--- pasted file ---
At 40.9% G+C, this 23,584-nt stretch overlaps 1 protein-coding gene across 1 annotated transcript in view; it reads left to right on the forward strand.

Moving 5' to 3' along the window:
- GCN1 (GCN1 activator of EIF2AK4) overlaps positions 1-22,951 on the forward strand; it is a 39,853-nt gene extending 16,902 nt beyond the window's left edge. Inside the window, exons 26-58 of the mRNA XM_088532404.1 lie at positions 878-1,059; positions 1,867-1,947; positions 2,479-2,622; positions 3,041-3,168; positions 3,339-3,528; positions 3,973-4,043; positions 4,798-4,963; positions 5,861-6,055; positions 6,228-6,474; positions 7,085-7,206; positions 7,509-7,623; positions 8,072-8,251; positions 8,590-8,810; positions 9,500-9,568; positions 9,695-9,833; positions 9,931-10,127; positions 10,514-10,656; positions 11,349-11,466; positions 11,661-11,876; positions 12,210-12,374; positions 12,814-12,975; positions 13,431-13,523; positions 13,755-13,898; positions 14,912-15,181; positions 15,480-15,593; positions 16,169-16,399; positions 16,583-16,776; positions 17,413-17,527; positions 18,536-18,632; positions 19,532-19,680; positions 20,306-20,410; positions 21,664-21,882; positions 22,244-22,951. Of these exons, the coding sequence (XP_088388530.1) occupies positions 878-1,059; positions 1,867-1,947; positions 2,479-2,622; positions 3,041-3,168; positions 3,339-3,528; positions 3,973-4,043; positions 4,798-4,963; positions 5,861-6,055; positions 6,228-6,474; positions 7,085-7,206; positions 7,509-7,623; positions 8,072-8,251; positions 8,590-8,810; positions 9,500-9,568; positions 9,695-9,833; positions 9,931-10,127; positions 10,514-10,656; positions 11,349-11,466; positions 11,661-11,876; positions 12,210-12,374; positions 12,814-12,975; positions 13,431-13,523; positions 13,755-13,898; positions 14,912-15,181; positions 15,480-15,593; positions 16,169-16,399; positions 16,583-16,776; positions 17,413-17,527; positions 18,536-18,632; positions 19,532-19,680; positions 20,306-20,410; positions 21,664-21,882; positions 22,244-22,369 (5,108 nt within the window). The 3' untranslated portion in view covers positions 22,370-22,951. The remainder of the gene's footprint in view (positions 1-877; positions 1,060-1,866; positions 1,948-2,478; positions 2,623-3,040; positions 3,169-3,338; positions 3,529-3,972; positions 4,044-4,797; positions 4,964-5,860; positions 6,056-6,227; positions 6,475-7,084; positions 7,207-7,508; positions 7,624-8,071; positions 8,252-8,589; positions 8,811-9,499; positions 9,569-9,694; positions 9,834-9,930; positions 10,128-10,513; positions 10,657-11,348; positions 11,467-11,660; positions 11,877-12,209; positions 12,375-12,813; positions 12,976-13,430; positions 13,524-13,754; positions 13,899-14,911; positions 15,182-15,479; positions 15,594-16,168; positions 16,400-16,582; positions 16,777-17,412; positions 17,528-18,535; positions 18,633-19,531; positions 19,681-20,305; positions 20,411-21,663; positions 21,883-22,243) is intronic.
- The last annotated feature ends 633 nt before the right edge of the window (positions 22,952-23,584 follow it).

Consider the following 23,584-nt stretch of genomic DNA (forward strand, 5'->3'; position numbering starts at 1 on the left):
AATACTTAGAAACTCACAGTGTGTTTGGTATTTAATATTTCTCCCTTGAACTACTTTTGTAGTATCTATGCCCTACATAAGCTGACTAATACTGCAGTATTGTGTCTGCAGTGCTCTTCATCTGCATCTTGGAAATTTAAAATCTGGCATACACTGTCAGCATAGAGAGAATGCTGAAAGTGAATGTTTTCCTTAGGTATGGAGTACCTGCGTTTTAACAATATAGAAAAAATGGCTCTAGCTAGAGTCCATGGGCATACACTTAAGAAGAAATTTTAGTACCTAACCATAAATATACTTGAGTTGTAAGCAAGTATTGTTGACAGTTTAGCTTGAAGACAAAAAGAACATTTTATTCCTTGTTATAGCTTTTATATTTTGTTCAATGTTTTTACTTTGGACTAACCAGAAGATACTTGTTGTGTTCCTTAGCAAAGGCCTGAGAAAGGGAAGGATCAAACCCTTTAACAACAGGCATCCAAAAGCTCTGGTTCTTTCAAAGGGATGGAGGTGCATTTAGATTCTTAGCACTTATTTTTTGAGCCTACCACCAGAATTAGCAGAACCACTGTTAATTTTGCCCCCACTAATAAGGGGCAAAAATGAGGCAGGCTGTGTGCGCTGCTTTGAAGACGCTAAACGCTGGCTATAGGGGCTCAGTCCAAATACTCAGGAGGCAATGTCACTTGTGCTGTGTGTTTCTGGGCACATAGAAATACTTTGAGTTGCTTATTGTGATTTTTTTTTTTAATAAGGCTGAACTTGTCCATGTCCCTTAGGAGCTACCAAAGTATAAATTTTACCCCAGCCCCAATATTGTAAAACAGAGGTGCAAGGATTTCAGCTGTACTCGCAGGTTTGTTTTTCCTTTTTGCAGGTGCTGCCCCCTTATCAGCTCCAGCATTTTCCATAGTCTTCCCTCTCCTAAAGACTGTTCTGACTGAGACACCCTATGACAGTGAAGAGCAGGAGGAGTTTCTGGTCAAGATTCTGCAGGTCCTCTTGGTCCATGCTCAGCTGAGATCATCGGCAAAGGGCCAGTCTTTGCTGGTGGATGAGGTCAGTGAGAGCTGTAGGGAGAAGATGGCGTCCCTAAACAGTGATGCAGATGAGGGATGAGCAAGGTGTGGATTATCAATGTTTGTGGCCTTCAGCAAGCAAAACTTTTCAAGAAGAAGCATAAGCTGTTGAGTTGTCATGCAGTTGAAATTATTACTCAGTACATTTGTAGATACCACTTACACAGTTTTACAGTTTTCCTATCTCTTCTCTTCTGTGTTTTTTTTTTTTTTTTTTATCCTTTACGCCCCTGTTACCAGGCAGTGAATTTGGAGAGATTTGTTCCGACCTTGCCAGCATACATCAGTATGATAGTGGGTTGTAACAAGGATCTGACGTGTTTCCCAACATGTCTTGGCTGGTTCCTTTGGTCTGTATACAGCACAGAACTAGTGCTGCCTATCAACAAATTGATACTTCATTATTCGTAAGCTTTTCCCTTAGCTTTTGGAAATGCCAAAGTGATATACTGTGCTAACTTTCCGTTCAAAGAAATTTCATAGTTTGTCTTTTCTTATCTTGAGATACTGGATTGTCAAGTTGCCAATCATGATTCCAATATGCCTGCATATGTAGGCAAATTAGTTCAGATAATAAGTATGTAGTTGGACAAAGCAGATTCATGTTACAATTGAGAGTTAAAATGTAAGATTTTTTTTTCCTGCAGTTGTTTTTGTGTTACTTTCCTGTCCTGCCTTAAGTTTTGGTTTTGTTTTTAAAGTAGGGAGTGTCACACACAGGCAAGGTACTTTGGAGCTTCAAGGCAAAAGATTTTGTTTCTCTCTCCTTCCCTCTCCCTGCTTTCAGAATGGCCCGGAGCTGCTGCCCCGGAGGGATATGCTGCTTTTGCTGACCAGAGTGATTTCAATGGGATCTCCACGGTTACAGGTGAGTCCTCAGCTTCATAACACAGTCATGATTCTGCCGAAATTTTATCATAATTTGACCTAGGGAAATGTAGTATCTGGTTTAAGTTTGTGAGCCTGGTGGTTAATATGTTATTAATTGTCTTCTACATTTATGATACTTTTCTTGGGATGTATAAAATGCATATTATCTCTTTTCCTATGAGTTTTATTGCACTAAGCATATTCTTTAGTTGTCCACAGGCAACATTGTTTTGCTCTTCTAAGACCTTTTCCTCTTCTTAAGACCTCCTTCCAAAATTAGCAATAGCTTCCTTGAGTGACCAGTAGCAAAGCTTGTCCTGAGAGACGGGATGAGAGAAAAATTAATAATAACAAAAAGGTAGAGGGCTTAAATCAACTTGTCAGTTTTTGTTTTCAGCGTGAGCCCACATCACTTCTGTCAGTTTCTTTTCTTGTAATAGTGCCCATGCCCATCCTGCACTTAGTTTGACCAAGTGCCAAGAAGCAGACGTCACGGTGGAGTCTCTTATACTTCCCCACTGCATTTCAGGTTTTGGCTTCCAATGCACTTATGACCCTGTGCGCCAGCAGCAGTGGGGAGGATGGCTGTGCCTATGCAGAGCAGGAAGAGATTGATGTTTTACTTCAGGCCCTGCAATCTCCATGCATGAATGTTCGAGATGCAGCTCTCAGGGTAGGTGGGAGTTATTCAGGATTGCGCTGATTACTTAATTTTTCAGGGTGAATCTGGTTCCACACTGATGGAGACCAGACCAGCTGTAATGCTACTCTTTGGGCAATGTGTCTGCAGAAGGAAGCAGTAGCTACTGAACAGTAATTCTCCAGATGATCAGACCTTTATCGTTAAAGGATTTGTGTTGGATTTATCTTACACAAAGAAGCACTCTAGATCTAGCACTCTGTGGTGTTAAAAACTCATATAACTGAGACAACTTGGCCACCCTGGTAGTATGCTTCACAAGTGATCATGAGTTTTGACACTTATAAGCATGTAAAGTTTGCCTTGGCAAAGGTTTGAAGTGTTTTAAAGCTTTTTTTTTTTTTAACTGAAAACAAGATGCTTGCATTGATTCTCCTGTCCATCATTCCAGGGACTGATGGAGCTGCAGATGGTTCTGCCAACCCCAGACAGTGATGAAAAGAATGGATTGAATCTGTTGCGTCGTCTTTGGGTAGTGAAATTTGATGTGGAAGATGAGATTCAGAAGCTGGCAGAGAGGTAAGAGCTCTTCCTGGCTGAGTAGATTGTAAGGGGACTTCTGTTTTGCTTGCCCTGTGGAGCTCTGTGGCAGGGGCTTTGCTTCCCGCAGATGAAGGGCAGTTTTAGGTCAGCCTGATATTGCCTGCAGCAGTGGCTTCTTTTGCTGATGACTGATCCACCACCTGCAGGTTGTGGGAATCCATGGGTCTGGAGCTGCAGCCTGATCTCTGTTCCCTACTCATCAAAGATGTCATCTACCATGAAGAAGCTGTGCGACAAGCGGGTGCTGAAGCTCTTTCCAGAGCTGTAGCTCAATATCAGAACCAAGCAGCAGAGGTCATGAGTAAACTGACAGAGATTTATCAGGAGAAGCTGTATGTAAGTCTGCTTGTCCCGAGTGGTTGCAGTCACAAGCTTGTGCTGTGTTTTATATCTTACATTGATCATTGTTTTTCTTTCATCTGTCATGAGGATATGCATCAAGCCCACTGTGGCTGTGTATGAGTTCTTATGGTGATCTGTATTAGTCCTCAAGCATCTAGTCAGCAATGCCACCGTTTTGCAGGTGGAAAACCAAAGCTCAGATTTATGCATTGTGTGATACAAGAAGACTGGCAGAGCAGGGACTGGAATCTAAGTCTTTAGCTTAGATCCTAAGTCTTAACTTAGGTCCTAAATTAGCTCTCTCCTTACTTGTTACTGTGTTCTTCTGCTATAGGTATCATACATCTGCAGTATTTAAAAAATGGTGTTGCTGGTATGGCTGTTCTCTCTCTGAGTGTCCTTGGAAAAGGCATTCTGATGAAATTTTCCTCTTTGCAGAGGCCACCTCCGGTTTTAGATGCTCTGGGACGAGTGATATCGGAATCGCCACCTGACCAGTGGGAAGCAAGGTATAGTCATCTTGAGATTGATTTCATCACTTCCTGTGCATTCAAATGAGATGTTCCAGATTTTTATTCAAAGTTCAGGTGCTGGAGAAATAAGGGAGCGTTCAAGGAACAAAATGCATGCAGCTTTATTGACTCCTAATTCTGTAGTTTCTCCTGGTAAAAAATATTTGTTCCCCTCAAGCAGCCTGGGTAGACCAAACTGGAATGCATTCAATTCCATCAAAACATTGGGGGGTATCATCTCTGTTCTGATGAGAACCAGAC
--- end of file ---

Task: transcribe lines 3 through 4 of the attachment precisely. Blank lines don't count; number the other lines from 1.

- GCN1 (GCN1 activator of EIF2AK4) overlaps positions 1-22,951 on the forward strand; it is a 39,853-nt gene extending 16,902 nt beyond the window's left edge. Inside the window, exons 26-58 of the mRNA XM_088532404.1 lie at positions 878-1,059; positions 1,867-1,947; positions 2,479-2,622; positions 3,041-3,168; positions 3,339-3,528; positions 3,973-4,043; positions 4,798-4,963; positions 5,861-6,055; positions 6,228-6,474; positions 7,085-7,206; positions 7,509-7,623; positions 8,072-8,251; positions 8,590-8,810; positions 9,500-9,568; positions 9,695-9,833; positions 9,931-10,127; positions 10,514-10,656; positions 11,349-11,466; positions 11,661-11,876; positions 12,210-12,374; positions 12,814-12,975; positions 13,431-13,523; positions 13,755-13,898; positions 14,912-15,181; positions 15,480-15,593; positions 16,169-16,399; positions 16,583-16,776; positions 17,413-17,527; positions 18,536-18,632; positions 19,532-19,680; positions 20,306-20,410; positions 21,664-21,882; positions 22,244-22,951. Of these exons, the coding sequence (XP_088388530.1) occupies positions 878-1,059; positions 1,867-1,947; positions 2,479-2,622; positions 3,041-3,168; positions 3,339-3,528; positions 3,973-4,043; positions 4,798-4,963; positions 5,861-6,055; positions 6,228-6,474; positions 7,085-7,206; positions 7,509-7,623; positions 8,072-8,251; positions 8,590-8,810; positions 9,500-9,568; positions 9,695-9,833; positions 9,931-10,127; positions 10,514-10,656; positions 11,349-11,466; positions 11,661-11,876; positions 12,210-12,374; positions 12,814-12,975; positions 13,431-13,523; positions 13,755-13,898; positions 14,912-15,181; positions 15,480-15,593; positions 16,169-16,399; positions 16,583-16,776; positions 17,413-17,527; positions 18,536-18,632; positions 19,532-19,680; positions 20,306-20,410; positions 21,664-21,882; positions 22,244-22,369 (5,108 nt within the window). The 3' untranslated portion in view covers positions 22,370-22,951. The remainder of the gene's footprint in view (positions 1-877; positions 1,060-1,866; positions 1,948-2,478; positions 2,623-3,040; positions 3,169-3,338; positions 3,529-3,972; positions 4,044-4,797; positions 4,964-5,860; positions 6,056-6,227; positions 6,475-7,084; positions 7,207-7,508; positions 7,624-8,071; positions 8,252-8,589; positions 8,811-9,499; positions 9,569-9,694; positions 9,834-9,930; positions 10,128-10,513; positions 10,657-11,348; positions 11,467-11,660; positions 11,877-12,209; positions 12,375-12,813; positions 12,976-13,430; positions 13,524-13,754; positions 13,899-14,911; positions 15,182-15,479; positions 15,594-16,168; positions 16,400-16,582; positions 16,777-17,412; positions 17,528-18,535; positions 18,633-19,531; positions 19,681-20,305; positions 20,411-21,663; positions 21,883-22,243) is intronic.
- The last annotated feature ends 633 nt before the right edge of the window (positions 22,952-23,584 follow it).